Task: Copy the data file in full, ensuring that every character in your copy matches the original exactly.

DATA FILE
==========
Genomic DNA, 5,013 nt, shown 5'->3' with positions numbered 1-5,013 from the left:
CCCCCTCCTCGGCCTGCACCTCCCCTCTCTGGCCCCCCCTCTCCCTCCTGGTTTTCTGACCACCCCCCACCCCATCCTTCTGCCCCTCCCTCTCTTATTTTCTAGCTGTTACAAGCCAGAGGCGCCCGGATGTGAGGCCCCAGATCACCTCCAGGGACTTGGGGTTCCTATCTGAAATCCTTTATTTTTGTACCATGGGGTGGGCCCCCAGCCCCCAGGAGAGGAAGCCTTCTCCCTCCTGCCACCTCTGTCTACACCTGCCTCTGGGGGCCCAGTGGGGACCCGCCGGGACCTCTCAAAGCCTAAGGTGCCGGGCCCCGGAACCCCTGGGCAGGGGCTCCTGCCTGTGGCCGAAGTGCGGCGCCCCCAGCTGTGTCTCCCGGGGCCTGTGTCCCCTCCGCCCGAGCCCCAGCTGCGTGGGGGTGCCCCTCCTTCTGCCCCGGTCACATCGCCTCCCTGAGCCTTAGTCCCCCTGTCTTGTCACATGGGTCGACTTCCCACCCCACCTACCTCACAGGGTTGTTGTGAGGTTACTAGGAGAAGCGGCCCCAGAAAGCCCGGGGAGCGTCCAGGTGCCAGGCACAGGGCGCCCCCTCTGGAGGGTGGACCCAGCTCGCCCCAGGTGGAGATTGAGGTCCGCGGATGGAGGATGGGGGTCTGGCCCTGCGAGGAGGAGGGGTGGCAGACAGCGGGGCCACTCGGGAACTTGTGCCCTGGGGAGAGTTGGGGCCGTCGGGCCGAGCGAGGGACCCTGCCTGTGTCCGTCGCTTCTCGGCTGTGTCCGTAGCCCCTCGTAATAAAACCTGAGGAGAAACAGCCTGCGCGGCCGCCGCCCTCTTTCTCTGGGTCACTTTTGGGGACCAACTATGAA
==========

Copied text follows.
Genomic DNA, 5,013 nt, shown 5'->3' with positions numbered 1-5,013 from the left:
CCCCCTCCTCGGCCTGCACCTCCCCTCTCTGGCCCCCCCTCTCCCTCCTGGTTTTCTGACCACCCCCCACCCCATCCTTCTGCCCCTCCCTCTCTTATTTTCTAGCTGTTACAAGCCAGAGGCGCCCGGATGTGAGGCCCCAGATCACCTCCAGGGACTTGGGGTTCCTATCTGAAATCCTTTATTTTTGTACCATGGGGTGGGCCCCCAGCCCCCAGGAGAGGAAGCCTTCTCCCTCCTGCCACCTCTGTCTACACCTGCCTCTGGGGGCCCAGTGGGGACCCGCCGGGACCTCTCAAAGCCTAAGGTGCCGGGCCCCGGAACCCCTGGGCAGGGGCTCCTGCCTGTGGCCGAAGTGCGGCGCCCCCAGCTGTGTCTCCCGGGGCCTGTGTCCCCTCCGCCCGAGCCCCAGCTGCGTGGGGGTGCCCCTCCTTCTGCCCCGGTCACATCGCCTCCCTGAGCCTTAGTCCCCCTGTCTTGTCACATGGGTCGACTTCCCACCCCACCTACCTCACAGGGTTGTTGTGAGGTTACTAGGAGAAGCGGCCCCAGAAAGCCCGGGGAGCGTCCAGGTGCCAGGCACAGGGCGCCCCCTCTGGAGGGTGGACCCAGCTCGCCCCAGGTGGAGATTGAGGTCCGCGGATGGAGGATGGGGGTCTGGCCCTGCGAGGAGGAGGGGTGGCAGACAGCGGGGCCACTCGGGAACTTGTGCCCTGGGGAGAGTTGGGGCCGTCGGGCCGAGCGAGGGACCCTGCCTGTGTCCGTCGCTTCTCGGCTGTGTCCGTAGCCCCTCGTAATAAAACCTGAGGAGAAACAGCCTGCGCGGCCGCCGCCCTCTTTCTCTGGGTCACTTTTGGGGACCAACTATGAA